TV host calls parents 'crazy,' and they're fighting back
She may be one of the nation's favourite morning TV show hosts, but Lisa Wilkinson has some grovelling to do if she wants to get Australian parents back on her side.
The Today show host made some pretty extreme comments about parents who give their kids screens — phones and iPads — before they turn 5. During a conversation with her fellow hosts Karl Stefanovic and Richard Wilkins about whether the terrible twos is actually a thing or if it simply points to bad parenting, Wilkinson said, "If, as a parent, you allow your children time in front of a screen — you give them iPads, you give them phones — before the age of 5, I’m going to be generous, you are crazy."
She went on to say, "Come back to me when they’re 14 and completely and utterly addicted to their screens and they have no social skills — that’s when you’ll realise what you did early has come back to bite you."
Wilkinson, 56, is a mum herself, but her kids Jake, Louis and Billi are now adults (21, 19 and 18, respectively), so she never had to cope with the screen time dilemma when they were growing up. Her kids had no screen time because, um, there were no screens apart from television, and surely she didn't get through life with three under-5s without letting them watch the occasional programme?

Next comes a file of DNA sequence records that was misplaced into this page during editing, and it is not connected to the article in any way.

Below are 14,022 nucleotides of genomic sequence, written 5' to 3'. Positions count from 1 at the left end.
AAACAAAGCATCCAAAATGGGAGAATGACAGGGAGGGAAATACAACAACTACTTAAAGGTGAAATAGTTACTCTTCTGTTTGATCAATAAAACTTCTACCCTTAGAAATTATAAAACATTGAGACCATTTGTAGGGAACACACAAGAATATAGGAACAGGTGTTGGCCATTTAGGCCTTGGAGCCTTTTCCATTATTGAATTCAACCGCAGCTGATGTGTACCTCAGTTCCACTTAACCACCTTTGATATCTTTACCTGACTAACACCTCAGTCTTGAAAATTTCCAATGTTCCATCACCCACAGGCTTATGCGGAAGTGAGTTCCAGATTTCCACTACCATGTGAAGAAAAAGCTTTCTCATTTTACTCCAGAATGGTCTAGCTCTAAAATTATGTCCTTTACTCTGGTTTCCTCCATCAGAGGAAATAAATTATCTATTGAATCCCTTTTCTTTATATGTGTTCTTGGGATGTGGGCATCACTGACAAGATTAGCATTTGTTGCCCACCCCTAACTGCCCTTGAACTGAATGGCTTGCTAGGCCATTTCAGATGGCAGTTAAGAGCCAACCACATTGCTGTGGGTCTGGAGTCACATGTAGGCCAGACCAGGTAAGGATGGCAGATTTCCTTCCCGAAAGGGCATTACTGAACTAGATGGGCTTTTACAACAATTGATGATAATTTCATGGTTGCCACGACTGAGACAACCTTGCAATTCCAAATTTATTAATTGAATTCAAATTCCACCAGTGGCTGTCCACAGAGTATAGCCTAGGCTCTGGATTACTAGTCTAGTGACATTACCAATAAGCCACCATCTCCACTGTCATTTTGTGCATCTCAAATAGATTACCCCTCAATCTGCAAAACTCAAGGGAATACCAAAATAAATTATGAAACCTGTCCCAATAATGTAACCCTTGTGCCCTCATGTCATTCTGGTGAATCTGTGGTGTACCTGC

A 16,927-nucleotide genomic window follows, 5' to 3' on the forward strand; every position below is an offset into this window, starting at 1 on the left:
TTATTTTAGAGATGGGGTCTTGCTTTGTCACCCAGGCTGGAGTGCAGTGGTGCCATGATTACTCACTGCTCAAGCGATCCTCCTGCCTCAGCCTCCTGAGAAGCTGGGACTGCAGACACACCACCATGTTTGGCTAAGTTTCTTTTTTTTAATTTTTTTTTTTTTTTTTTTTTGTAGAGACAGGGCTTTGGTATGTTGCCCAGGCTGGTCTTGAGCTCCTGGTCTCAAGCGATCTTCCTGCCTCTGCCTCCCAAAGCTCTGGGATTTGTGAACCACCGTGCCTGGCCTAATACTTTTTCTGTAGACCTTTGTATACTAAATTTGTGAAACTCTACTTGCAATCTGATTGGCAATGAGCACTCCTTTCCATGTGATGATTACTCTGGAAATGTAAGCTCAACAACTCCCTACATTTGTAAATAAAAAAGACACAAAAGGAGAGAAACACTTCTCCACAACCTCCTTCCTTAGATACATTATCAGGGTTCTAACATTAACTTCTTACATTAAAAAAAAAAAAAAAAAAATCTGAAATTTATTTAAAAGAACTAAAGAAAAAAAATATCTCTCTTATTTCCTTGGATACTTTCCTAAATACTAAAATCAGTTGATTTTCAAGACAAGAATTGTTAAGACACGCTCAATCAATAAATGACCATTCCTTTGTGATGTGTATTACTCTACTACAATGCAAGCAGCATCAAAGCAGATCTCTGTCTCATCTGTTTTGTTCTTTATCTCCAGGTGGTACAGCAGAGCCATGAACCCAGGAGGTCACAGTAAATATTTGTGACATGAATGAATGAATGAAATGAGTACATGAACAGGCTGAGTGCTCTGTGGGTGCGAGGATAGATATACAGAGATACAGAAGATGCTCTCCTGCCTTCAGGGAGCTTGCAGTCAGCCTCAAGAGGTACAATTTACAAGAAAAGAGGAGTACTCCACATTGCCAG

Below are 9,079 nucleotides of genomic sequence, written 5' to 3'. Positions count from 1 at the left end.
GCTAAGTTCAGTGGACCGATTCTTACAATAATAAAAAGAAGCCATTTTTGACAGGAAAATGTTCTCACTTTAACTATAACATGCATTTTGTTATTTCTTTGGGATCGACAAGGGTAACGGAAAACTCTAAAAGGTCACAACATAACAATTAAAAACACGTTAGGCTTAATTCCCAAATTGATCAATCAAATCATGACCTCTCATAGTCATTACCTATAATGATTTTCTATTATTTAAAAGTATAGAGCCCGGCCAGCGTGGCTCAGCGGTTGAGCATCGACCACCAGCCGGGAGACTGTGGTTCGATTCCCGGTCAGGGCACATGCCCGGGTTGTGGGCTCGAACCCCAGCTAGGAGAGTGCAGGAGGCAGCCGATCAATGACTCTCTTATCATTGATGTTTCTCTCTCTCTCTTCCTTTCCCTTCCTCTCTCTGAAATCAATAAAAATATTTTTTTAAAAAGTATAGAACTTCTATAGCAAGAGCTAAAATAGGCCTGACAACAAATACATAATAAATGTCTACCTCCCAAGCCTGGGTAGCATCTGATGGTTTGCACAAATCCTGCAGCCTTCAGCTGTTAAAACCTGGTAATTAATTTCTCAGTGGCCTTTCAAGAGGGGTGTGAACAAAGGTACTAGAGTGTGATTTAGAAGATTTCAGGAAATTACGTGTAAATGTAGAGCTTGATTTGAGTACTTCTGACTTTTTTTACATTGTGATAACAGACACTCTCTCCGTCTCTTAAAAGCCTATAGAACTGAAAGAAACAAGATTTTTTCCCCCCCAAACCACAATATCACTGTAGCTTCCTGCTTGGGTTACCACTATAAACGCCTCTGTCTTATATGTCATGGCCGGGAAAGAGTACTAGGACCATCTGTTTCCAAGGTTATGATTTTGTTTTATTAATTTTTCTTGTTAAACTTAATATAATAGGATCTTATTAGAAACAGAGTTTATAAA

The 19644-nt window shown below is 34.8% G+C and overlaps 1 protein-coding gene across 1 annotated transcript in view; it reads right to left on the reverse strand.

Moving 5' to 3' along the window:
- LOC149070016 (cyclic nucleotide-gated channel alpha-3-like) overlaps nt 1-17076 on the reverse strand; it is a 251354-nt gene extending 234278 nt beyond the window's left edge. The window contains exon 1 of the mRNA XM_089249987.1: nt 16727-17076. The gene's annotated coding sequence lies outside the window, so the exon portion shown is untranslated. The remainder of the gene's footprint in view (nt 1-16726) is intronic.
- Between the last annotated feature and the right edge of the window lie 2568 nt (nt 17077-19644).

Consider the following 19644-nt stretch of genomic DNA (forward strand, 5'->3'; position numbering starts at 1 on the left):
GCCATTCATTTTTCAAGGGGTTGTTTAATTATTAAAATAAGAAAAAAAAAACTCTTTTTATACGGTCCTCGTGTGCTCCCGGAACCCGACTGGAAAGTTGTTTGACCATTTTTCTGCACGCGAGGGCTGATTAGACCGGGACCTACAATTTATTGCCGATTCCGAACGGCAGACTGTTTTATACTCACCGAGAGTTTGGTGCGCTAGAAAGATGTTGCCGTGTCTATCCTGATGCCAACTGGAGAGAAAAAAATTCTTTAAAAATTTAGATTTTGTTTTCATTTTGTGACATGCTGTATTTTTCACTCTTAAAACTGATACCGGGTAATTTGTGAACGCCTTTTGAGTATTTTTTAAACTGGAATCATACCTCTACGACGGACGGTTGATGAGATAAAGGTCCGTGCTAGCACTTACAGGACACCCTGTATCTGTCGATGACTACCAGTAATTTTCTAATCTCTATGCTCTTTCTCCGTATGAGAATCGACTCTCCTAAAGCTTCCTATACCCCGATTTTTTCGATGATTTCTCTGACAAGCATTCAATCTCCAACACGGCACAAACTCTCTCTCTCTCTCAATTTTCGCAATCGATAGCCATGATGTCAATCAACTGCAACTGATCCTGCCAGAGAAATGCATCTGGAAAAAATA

She's entitled to her opinion, but her comments are pretty unfair and don't reflect the issues facing today's parents of young kids. It's not crazy to let kids have screen time — sometimes it's simply a necessity. Most parents would agree that too much screen time isn't healthy, especially for very young children, but it's an unavoidable part of the world we live in.
Wilkinson's view is a perfect example of the "one size fits all" parenting methodology, which simply doesn't reflect real life. Yes, some kids who have screen time before the age of 5 will become addicted, but it's equally possible that a child who doesn't have any screen time until the age of 10 will also become addicted.
Moderation and teaching by example are key, and parents shouldn't be made to feel guilty if they don't always win the screen time battle with their kids.